Organised crime [1] flourishes best in the contexts provided by weak states [2]. The longstanding institutional weaknesses of most states in Latin America and the Caribbean, in combination with the existence of a highly lucrative underground drug trade in the Western hemisphere, make the countries in that corner of the world system not only especially prone to indigenous organised crime, but also attractive targets for transnational criminal enterprises. Indeed, the dubious practice of a number of the states in the region (e.g. Dominica, Panama, Uruguay and Paraguay) of 'selling' citizenship literally provided an open invitation to foreign crime groups to establish themselves in the hemisphere. As Tom Farer notes, when states are weak, but act as if they were strong ' ... spewing out laws and regulations purporting to regulate, inhibit, and tax private activity .. .' without the will or capacity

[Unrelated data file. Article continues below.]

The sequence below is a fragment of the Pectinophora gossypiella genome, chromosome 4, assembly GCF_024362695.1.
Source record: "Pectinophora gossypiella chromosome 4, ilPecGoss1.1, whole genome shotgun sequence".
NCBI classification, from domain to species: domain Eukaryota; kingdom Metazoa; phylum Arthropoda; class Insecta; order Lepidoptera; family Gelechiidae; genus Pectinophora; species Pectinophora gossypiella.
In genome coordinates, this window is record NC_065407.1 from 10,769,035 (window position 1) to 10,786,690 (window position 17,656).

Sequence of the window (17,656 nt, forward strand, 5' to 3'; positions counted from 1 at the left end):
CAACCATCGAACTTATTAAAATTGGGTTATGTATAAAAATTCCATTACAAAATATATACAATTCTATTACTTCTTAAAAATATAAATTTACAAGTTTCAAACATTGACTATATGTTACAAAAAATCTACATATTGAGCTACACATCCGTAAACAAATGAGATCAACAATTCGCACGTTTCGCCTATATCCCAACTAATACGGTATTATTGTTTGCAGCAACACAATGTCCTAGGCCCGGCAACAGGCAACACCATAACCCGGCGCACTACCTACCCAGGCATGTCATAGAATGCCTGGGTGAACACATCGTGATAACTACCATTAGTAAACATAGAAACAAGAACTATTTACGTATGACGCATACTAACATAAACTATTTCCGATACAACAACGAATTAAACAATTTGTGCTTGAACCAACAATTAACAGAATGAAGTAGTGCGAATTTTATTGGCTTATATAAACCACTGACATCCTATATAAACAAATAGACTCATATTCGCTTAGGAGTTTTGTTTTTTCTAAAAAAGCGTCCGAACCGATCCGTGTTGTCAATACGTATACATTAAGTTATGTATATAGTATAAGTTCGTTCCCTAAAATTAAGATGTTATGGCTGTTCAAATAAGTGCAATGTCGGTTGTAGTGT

to enforce the law, they inevitably create spaces or niches between reality and legality that can be and frequently are exploited by organised crime in an unfortunate implication of globalisation [3].